For this growing season, if you think weather conditions will be more favorable for corn this year than the past years, stay about in the middle to the upper part of the range of seeding rates in the table below. If not and you expect dry subsoils, you might want to consider going towards the lower end of the range of recommended seeding rates, with the warning that if growing conditions improve, you will have limited your top-end yield potential.

The recommended corn seeding rate and final plant population in the following tables attempt to factor in these types of questions for the typical corn growing environments found in Kansas. Adjust within the recommended ranges depending on the specific conditions you expect to face and the hybrid you plan to use. Of course, do not forget to consult seed company recommendations to determine if seeding rates for specific hybrids should be at the lower or upper end of the recommended ranges for a given environment.

Figure 1. Suggested dryland corn final populations and seeding rates. Map created by A. Correndo, K-State Research and Extension.


Table 1. Suggested irrigated corn final populations and seeding rates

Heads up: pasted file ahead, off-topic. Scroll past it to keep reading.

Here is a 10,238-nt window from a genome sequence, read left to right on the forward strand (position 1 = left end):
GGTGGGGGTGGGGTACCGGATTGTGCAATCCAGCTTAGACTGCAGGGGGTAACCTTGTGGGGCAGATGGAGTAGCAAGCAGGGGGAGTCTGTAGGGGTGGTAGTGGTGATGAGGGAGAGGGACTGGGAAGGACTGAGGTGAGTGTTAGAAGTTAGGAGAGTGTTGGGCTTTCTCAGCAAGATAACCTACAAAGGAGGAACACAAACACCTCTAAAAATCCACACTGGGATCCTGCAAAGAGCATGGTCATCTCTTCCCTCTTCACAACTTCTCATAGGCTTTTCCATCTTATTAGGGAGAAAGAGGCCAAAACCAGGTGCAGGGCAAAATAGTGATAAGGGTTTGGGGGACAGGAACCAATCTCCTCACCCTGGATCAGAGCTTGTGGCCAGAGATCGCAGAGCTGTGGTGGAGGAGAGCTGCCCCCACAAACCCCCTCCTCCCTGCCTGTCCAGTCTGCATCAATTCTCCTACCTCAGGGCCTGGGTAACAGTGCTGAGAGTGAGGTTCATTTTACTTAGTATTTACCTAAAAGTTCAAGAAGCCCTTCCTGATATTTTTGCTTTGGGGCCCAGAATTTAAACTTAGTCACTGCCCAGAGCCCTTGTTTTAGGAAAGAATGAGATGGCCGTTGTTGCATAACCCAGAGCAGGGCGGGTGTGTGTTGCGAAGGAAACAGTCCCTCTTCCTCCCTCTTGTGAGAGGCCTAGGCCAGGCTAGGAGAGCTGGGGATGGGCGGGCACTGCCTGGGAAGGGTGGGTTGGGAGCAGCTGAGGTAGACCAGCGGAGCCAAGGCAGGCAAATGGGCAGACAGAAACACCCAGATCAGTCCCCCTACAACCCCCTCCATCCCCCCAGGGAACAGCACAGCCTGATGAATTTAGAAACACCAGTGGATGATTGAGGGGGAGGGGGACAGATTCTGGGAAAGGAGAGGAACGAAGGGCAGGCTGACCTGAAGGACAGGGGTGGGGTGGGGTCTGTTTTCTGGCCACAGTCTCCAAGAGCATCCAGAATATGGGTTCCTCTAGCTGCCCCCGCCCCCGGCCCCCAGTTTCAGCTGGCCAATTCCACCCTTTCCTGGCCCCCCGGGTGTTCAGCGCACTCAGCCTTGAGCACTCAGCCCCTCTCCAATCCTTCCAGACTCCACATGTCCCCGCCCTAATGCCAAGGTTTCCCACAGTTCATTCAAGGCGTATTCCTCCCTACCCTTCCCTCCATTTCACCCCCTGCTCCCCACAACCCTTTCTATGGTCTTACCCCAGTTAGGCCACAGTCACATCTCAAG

Hybrid Maturity

Final Plant Population

(plants per acre)

Seeding Rate*

(seeds per acre)

Full irrigation







Limited irrigation




* Assumes high germination and that 85 percent of seeds produce plants. Seeding rates can be reduced if field germination is expected to be more than 85%.


K-State research on corn seeding rates

An intensive review of a large database from Corteva Agriscience (2000-2014 period) was utilized to synthesize yield response to plant population under varying yield environments (<100 bu/acre to >200 bu/acre). Overall, yield response to plant population depended on the final yield environment (Figure 2). In yield environments below 100 bu/acre, yield response to plant population was slightly negative. Yield response to plant population tended to be flat when the yield environment ranged from 100 to 150 bu/acre; positive and quadratic with the yield environment improving from 150 to 180 bu/acre; and lastly, increasing almost linearly with increasing plant populations when the yield environment was more than 200 bu/acre (Figure 2).

Figure 2. Corn grain yield response to plant density in four yield environments, a) <100; b) 100-150; c) 150-180; and d) > 180-210 bu/acre (Assefa, Ciampitti et al., 2016, Crop Science Journal). Figure created by I.A. Ciampitti, K-State Research and Extension.

As a disclaimer, the “agronomically” optimum plant population does not always match with the “economically” optimal plant population. The final seeding rate depends on genetics (hybrid), the environment, and other production practices (e.g., planting date, crop rotation, tillage). Also, keep in mind the corn yield response to plant density curves are merely indicative as they represent simplified models that carry uncertainty (error).

Stay tuned to future eUpdate articles related to other relevant topics for the coming season.


Ignacio Ciampitti, Professor, Farming Systems

Adrian Correndo, Post-Doc Fellow, Digital Agronomy

Tags:  corn seeding rate yield environment